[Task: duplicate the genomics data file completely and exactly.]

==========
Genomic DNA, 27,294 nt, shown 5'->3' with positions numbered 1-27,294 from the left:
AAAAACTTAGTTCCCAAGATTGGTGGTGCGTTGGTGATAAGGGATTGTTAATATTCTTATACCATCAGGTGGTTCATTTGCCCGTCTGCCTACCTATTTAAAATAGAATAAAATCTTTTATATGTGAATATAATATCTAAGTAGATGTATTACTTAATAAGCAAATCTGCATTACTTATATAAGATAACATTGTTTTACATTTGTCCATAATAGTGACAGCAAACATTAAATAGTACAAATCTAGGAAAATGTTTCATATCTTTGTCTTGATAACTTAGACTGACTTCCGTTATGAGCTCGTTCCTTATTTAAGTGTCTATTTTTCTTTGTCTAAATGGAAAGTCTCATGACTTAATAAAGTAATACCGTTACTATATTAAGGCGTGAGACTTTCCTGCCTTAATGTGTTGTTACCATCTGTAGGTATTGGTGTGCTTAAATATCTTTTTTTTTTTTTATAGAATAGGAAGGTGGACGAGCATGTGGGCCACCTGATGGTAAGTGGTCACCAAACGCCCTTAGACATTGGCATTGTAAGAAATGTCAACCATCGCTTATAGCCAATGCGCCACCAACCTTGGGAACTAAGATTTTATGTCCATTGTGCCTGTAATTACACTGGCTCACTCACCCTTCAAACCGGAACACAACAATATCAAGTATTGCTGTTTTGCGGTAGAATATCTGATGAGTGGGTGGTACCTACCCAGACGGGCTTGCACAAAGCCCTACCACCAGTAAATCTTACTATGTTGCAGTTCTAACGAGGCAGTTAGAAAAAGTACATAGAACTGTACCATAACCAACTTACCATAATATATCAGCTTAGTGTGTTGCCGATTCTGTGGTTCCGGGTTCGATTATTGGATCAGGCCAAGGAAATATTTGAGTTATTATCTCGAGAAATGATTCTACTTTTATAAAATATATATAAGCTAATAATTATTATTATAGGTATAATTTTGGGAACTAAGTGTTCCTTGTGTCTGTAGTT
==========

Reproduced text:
Genomic DNA, 27,294 nt, shown 5'->3' with positions numbered 1-27,294 from the left:
AAAAACTTAGTTCCCAAGATTGGTGGTGCGTTGGTGATAAGGGATTGTTAATATTCTTATACCATCAGGTGGTTCATTTGCCCGTCTGCCTACCTATTTAAAATAGAATAAAATCTTTTATATGTGAATATAATATCTAAGTAGATGTATTACTTAATAAGCAAATCTGCATTACTTATATAAGATAACATTGTTTTACATTTGTCCATAATAGTGACAGCAAACATTAAATAGTACAAATCTAGGAAAATGTTTCATATCTTTGTCTTGATAACTTAGACTGACTTCCGTTATGAGCTCGTTCCTTATTTAAGTGTCTATTTTTCTTTGTCTAAATGGAAAGTCTCATGACTTAATAAAGTAATACCGTTACTATATTAAGGCGTGAGACTTTCCTGCCTTAATGTGTTGTTACCATCTGTAGGTATTGGTGTGCTTAAATATCTTTTTTTTTTTTTATAGAATAGGAAGGTGGACGAGCATGTGGGCCACCTGATGGTAAGTGGTCACCAAACGCCCTTAGACATTGGCATTGTAAGAAATGTCAACCATCGCTTATAGCCAATGCGCCACCAACCTTGGGAACTAAGATTTTATGTCCATTGTGCCTGTAATTACACTGGCTCACTCACCCTTCAAACCGGAACACAACAATATCAAGTATTGCTGTTTTGCGGTAGAATATCTGATGAGTGGGTGGTACCTACCCAGACGGGCTTGCACAAAGCCCTACCACCAGTAAATCTTACTATGTTGCAGTTCTAACGAGGCAGTTAGAAAAAGTACATAGAACTGTACCATAACCAACTTACCATAATATATCAGCTTAGTGTGTTGCCGATTCTGTGGTTCCGGGTTCGATTATTGGATCAGGCCAAGGAAATATTTGAGTTATTATCTCGAGAAATGATTCTACTTTTATAAAATATATATAAGCTAATAATTATTATTATAGGTATAATTTTGGGAACTAAGTGTTCCTTGTGTCTGTAGTT